In the end it wasn’t close. Rep. Paul Ryan (R-Wis.) got all but ten Republican votes to pass a $3.5 trillion budget plan in the House, including provisions for tax reform, a Medicare premium support plan and significant debt reduction. No Democrats voted for the bill. Ryan had this to say on the House floor:
Ryan’s speech in reference to the Supreme Court argument on Obamacare demonstrates how the conservatives’ defense of limited government would be bolstered if the court in fact strikes down Obamacare. In essence, Ryan is saying Republicans respect and understand limited government, while Democrats want an unlimited state. He is right that this was the nub of the Supreme Court argument, and it is also the philosophy that is the basis for his budget (less spending, more resources in the private sector, etc.)
As we have noted before, Ryan and Romney are on the same page. Romney, not surprisingly, put out a statement praising the budget and essentially paraphrasing Ryan’s speech: “We are making progress. The House of Representatives has unanimously rejected President Obama’s vision of an America with higher taxes, unlimited spending and expansive government. Owing in no small part to the leadership of Paul Ryan, it has put conservative fiscal principles into action and passed a bold budget that directly addresses the drivers of our nation’s spending crisis. The House budget and my own plan share the same path forward: pro-growth tax cuts, getting federal spending under control and strengthening entitlement programs for future generations. I look forward to working with Congress to achieve fiscal discipline and passing a budget that moves us toward a simpler, smarter and smaller federal government.”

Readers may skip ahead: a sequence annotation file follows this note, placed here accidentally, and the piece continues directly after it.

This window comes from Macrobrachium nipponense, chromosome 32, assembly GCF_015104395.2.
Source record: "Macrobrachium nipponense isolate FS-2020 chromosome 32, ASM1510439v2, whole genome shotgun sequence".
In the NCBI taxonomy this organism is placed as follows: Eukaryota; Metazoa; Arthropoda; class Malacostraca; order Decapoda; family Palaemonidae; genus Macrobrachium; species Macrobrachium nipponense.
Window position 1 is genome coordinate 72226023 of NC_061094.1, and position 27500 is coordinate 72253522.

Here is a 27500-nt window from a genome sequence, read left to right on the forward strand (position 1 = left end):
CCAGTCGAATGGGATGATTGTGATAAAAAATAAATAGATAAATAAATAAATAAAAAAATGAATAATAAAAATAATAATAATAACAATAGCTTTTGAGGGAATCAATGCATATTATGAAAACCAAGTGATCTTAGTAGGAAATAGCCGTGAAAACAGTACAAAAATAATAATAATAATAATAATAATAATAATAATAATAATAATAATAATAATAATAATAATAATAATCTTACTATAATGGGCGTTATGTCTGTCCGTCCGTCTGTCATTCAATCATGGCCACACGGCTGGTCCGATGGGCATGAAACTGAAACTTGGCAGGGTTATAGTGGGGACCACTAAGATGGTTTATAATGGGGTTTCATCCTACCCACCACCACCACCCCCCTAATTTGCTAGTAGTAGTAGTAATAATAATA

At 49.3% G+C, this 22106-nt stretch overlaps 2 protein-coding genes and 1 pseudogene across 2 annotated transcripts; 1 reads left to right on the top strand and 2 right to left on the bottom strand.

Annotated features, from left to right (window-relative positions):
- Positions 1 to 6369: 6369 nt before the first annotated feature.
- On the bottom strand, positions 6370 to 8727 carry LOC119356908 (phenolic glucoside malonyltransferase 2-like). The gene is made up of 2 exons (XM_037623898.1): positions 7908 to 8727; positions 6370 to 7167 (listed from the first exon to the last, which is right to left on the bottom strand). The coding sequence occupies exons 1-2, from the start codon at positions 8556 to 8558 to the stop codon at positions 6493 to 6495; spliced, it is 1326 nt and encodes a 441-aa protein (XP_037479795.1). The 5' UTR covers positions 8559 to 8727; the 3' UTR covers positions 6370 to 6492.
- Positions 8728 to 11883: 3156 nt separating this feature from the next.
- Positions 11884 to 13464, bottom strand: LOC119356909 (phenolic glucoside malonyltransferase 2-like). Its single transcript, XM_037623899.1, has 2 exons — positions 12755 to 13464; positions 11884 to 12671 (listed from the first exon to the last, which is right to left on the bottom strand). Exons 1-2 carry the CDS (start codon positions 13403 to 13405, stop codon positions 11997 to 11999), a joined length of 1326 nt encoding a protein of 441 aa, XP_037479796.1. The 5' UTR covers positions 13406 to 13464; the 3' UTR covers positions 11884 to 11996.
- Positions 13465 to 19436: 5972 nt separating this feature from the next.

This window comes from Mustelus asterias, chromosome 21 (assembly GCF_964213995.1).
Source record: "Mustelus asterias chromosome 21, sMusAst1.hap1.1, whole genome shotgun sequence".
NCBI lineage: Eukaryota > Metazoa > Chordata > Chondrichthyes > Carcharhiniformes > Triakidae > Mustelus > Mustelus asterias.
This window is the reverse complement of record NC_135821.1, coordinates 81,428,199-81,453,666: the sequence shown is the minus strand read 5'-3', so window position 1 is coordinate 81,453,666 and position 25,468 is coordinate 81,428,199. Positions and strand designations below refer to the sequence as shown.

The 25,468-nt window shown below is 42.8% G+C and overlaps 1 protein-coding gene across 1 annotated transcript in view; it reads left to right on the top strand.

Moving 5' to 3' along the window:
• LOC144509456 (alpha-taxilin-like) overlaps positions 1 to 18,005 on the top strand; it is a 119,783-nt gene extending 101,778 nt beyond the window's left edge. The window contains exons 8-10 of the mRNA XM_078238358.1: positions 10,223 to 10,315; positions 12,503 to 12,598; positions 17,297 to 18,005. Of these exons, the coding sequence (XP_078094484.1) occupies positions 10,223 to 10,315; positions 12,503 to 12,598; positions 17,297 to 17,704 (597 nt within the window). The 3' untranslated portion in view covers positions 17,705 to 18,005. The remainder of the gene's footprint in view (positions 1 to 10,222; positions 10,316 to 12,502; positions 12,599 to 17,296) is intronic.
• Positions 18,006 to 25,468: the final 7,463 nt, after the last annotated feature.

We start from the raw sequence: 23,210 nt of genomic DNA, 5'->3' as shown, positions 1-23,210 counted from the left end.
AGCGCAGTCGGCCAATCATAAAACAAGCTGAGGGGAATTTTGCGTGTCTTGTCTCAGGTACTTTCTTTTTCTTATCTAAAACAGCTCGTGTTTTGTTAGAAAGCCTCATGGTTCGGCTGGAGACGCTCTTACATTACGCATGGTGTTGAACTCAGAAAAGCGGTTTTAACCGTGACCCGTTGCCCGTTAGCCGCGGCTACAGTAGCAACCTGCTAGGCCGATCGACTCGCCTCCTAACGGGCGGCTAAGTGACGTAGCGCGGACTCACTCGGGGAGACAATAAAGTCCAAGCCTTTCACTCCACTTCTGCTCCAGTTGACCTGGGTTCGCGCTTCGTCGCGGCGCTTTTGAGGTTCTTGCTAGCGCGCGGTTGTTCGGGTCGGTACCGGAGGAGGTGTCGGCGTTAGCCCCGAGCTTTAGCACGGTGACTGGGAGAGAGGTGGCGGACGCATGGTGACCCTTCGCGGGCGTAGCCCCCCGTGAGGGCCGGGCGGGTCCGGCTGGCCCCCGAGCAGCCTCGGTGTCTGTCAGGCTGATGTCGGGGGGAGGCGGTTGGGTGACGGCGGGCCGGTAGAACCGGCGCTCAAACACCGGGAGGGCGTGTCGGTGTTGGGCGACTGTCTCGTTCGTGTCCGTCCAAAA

If nothing else, the Republicans will run on a unified agenda. And should Romney decide he wants to amplify his message (as Al Gore amplified Bill Clinton’s persona as a pragmatic Democrat of the New South), a Romney-Ryan ticket would accomplish that. The GOP could certainly do worse than having a ticket of two candidates devoid of anger and hyper-partisanship and committed to constructive reform. Not unlike Sen. Marco Rubio (R-Fla.), Ryan provides some connective tissue and rhetoric to lift policy out of technocratic, inside-the-Beltway talk. Romney could use some of that too.
In any case, since Ryan and Romney are joined at the hip on policy they might as well make a ticket of it. And the Democrats? If they go into 2012 with no budget and no health care, then what is the argument to let them keep the reins of power? They have not seriously attempted to wrestle with our most fundamental domestic challenge. Whatever Ryan’s and Romney’s faults, they have at least put forth a detailed vision of how they would get us from here to there (solvency). Where is Obama’s vision? (And the Senate Democrats?) It is fair to say Obama has not solved our fiscal woes, and he has not even made a good faith attempt to do so. If he was ever serious about taking on his own party, he kicked the ball away when he rejected the “grand bargain.” It’s a puny, cowardly domestic record he will be running on.